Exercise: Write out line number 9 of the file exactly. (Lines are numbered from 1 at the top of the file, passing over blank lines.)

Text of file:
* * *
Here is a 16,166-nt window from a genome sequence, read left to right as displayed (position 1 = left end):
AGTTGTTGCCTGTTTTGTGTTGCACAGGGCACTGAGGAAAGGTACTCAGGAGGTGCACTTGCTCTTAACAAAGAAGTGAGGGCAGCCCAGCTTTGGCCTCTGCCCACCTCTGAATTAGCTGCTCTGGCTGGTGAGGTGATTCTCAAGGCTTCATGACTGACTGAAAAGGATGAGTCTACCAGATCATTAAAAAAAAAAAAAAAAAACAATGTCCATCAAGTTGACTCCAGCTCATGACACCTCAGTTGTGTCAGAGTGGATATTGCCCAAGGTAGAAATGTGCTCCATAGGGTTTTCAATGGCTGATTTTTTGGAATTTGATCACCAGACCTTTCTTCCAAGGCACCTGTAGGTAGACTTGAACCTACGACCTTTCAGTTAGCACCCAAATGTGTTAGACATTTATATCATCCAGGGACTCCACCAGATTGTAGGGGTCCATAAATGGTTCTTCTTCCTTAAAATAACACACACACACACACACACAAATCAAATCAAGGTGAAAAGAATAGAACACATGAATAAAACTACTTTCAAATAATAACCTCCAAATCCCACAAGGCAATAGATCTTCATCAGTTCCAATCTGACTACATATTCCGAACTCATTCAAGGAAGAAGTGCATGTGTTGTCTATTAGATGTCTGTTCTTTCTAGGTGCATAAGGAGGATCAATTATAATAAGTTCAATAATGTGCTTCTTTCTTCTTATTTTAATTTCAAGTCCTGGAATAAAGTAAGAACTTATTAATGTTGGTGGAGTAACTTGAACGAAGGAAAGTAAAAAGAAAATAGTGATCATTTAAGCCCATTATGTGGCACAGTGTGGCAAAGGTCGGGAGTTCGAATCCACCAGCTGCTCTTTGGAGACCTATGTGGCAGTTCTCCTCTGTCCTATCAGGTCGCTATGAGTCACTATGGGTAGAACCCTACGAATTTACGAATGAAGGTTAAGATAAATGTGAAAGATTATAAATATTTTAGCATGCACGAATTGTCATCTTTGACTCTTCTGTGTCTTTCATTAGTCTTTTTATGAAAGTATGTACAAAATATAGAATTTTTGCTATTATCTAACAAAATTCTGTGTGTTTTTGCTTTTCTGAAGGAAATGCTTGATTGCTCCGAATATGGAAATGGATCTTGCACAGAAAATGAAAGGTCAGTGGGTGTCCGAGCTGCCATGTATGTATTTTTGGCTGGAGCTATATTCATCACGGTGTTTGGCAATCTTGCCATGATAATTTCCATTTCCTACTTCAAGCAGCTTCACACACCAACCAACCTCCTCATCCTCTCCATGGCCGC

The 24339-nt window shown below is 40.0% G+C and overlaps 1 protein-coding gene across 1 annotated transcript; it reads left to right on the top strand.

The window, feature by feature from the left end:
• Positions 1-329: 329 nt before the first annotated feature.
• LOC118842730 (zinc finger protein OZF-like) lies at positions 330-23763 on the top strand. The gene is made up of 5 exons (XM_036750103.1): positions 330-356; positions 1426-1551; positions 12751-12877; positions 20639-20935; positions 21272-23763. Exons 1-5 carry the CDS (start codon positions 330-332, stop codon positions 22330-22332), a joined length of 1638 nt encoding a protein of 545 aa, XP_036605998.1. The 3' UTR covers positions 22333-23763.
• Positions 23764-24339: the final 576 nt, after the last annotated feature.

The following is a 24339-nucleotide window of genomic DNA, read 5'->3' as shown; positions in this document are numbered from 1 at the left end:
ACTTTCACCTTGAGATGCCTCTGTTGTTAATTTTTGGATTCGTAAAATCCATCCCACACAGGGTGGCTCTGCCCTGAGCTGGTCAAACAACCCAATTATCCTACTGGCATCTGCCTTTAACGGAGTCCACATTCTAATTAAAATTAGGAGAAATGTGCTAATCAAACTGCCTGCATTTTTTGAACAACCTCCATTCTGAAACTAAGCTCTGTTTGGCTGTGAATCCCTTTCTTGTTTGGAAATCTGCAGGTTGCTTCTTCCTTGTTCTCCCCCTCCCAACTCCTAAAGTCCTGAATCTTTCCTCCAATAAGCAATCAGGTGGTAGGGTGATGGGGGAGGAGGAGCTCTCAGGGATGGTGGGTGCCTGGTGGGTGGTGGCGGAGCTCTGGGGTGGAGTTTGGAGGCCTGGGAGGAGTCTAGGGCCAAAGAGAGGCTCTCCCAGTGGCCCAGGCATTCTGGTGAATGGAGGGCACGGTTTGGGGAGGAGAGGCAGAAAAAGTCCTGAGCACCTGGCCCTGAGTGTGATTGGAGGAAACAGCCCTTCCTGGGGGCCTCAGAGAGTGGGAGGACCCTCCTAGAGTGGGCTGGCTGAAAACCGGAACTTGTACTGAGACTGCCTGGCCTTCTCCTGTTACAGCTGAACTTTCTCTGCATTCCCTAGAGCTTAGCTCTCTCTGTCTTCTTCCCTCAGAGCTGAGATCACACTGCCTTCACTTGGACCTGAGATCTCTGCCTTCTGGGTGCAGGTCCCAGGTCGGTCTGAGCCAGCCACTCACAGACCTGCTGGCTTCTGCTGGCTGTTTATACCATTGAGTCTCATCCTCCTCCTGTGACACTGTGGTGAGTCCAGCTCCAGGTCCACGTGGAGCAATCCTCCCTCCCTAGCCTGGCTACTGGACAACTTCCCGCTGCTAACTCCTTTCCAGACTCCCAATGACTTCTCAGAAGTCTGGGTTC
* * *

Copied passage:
ACTTTCACCTTGAGATGCCTCTGTTGTTAATTTTTGGATTCGTAAAATCCATCCCACACAGGGTGGCTCTGCCCTGAGCTGGTCAAACAACCCAATTATCCTACTGGCATCTGCCTTTAACGGAGTCCACATTCTAATTAAAATTAGGAGAAATGTGCTAATCAAACTGCCTGCATTTTTTGAACAACCTCCATTCTGAAACTAAGCTCTGTTTGGCTGTGAATCCCTTTCTTGTTTGGAAATCTGCAGGTTGCTTCTTCCTTGTTCTCCCCCTCCCAACTCCTAAAGTCCTGAATCTTTCCTCCAATAAGCAATCAGGTGGTAGGGTGATGGGGGAGGAGGAGCTCTCAGGGATGGTGGGTGCCTGGTGGGTGGTGGCGGAGCTCTGGGGTGGAGTTTGGAGGCCTGGGAGGAGTCTAGGGCCAAAGAGAGGCTCTCCCAGTGGCCCAGGCATTCTGGTGAATGGAGGGCACGGTTTGGGGAGGAGAGGCAGAAAAAGTCCTGAGCACCTGGCCCTGAGTGTGATTGGAGGAAACAGCCCTTCCTGGGGGCCTCAGAGAGTGGGAGGACCCTCCTAGAGTGGGCTGGCTGAAAACCGGAACTTGTACTGAGACTGCCTGGCCTTCTCCTGTTACAGCTGAACTTTCTCTGCATTCCCTAGAGCTTAGCTCTCTCTGTCTTCTTCCCTCAGAGCTGAGATCACACTGCCTTCACTTGGACCTGAGATCTCTGCCTTCTGGGTGCAGGTCCCAGGTCGGTCTGAGCCAGCCACTCACAGACCTGCTGGCTTCTGCTGGCTGTTTATACCATTGAGTCTCATCCTCCTCCTGTGACACTGTGGTGAGTCCAGCTCCAGGTCCACGTGGAGCAATCCTCCCTCCCTAGCCTGGCTACTGGACAACTTCCCGCTGCTAACTCCTTTCCAGACTCCCAATGACTTCTCAGAAGTCTGGGTTC